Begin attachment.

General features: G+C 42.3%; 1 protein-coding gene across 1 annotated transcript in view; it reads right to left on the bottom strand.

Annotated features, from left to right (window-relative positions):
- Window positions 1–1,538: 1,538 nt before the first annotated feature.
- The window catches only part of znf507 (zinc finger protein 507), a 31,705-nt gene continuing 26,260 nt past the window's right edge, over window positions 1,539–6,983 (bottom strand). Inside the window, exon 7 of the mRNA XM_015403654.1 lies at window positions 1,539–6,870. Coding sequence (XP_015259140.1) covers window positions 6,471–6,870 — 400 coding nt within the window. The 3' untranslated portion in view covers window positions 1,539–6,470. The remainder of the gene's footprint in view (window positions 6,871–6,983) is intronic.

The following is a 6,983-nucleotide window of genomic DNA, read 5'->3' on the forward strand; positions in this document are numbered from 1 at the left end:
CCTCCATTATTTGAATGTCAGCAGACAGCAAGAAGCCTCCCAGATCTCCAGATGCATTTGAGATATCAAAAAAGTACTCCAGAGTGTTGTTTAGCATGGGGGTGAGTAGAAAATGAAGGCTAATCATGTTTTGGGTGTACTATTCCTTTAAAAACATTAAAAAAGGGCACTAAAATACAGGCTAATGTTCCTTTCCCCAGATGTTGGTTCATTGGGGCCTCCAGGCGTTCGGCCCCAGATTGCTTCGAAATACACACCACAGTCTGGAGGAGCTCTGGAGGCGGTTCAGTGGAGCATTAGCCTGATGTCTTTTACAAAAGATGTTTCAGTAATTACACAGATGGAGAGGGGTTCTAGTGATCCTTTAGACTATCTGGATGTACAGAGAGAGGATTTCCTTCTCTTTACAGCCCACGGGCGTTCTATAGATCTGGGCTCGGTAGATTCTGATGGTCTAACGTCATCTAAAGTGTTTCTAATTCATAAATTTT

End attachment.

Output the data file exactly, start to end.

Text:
General features: G+C 42.3%; 1 protein-coding gene across 1 annotated transcript in view; it reads right to left on the bottom strand.

Annotated features, from left to right (window-relative positions):
- Window positions 1–1,538: 1,538 nt before the first annotated feature.
- The window catches only part of znf507 (zinc finger protein 507), a 31,705-nt gene continuing 26,260 nt past the window's right edge, over window positions 1,539–6,983 (bottom strand). Inside the window, exon 7 of the mRNA XM_015403654.1 lies at window positions 1,539–6,870. Coding sequence (XP_015259140.1) covers window positions 6,471–6,870 — 400 coding nt within the window. The 3' untranslated portion in view covers window positions 1,539–6,470. The remainder of the gene's footprint in view (window positions 6,871–6,983) is intronic.

The following is a 6,983-nucleotide window of genomic DNA, read 5'->3' on the forward strand; positions in this document are numbered from 1 at the left end:
CCTCCATTATTTGAATGTCAGCAGACAGCAAGAAGCCTCCCAGATCTCCAGATGCATTTGAGATATCAAAAAAGTACTCCAGAGTGTTGTTTAGCATGGGGGTGAGTAGAAAATGAAGGCTAATCATGTTTTGGGTGTACTATTCCTTTAAAAACATTAAAAAAGGGCACTAAAATACAGGCTAATGTTCCTTTCCCCAGATGTTGGTTCATTGGGGCCTCCAGGCGTTCGGCCCCAGATTGCTTCGAAATACACACCACAGTCTGGAGGAGCTCTGGAGGCGGTTCAGTGGAGCATTAGCCTGATGTCTTTTACAAAAGATGTTTCAGTAATTACACAGATGGAGAGGGGTTCTAGTGATCCTTTAGACTATCTGGATGTACAGAGAGAGGATTTCCTTCTCTTTACAGCCCACGGGCGTTCTATAGATCTGGGCTCGGTAGATTCTGATGGTCTAACGTCATCTAAAGTGTTTCTAATTCATAAATTTT